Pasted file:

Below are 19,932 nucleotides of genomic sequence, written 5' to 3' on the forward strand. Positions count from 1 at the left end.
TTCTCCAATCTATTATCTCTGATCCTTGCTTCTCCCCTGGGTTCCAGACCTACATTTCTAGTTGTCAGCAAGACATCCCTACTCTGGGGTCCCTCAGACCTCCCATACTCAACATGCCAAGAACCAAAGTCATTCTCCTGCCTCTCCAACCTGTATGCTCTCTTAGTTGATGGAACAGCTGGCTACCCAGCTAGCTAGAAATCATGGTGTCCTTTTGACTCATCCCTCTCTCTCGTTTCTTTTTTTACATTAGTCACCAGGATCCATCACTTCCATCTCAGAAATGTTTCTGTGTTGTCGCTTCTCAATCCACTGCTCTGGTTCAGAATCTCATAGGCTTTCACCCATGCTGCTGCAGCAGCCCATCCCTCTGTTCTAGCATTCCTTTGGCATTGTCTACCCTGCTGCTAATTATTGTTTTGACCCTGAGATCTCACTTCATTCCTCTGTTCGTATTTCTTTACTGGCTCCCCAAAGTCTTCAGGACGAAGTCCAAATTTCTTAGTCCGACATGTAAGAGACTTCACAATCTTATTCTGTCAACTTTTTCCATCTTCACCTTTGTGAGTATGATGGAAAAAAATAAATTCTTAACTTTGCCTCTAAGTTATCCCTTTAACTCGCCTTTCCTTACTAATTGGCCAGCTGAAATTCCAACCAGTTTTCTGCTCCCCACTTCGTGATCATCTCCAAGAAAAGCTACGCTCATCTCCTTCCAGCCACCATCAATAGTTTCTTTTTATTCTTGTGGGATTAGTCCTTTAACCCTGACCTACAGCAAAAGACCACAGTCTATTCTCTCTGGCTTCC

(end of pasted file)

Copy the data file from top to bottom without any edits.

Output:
Below are 19,932 nucleotides of genomic sequence, written 5' to 3' on the forward strand. Positions count from 1 at the left end.
TTCTCCAATCTATTATCTCTGATCCTTGCTTCTCCCCTGGGTTCCAGACCTACATTTCTAGTTGTCAGCAAGACATCCCTACTCTGGGGTCCCTCAGACCTCCCATACTCAACATGCCAAGAACCAAAGTCATTCTCCTGCCTCTCCAACCTGTATGCTCTCTTAGTTGATGGAACAGCTGGCTACCCAGCTAGCTAGAAATCATGGTGTCCTTTTGACTCATCCCTCTCTCTCGTTTCTTTTTTTACATTAGTCACCAGGATCCATCACTTCCATCTCAGAAATGTTTCTGTGTTGTCGCTTCTCAATCCACTGCTCTGGTTCAGAATCTCATAGGCTTTCACCCATGCTGCTGCAGCAGCCCATCCCTCTGTTCTAGCATTCCTTTGGCATTGTCTACCCTGCTGCTAATTATTGTTTTGACCCTGAGATCTCACTTCATTCCTCTGTTCGTATTTCTTTACTGGCTCCCCAAAGTCTTCAGGACGAAGTCCAAATTTCTTAGTCCGACATGTAAGAGACTTCACAATCTTATTCTGTCAACTTTTTCCATCTTCACCTTTGTGAGTATGATGGAAAAAAATAAATTCTTAACTTTGCCTCTAAGTTATCCCTTTAACTCGCCTTTCCTTACTAATTGGCCAGCTGAAATTCCAACCAGTTTTCTGCTCCCCACTTCGTGATCATCTCCAAGAAAAGCTACGCTCATCTCCTTCCAGCCACCATCAATAGTTTCTTTTTATTCTTGTGGGATTAGTCCTTTAACCCTGACCTACAGCAAAAGACCACAGTCTATTCTCTCTGGCTTCC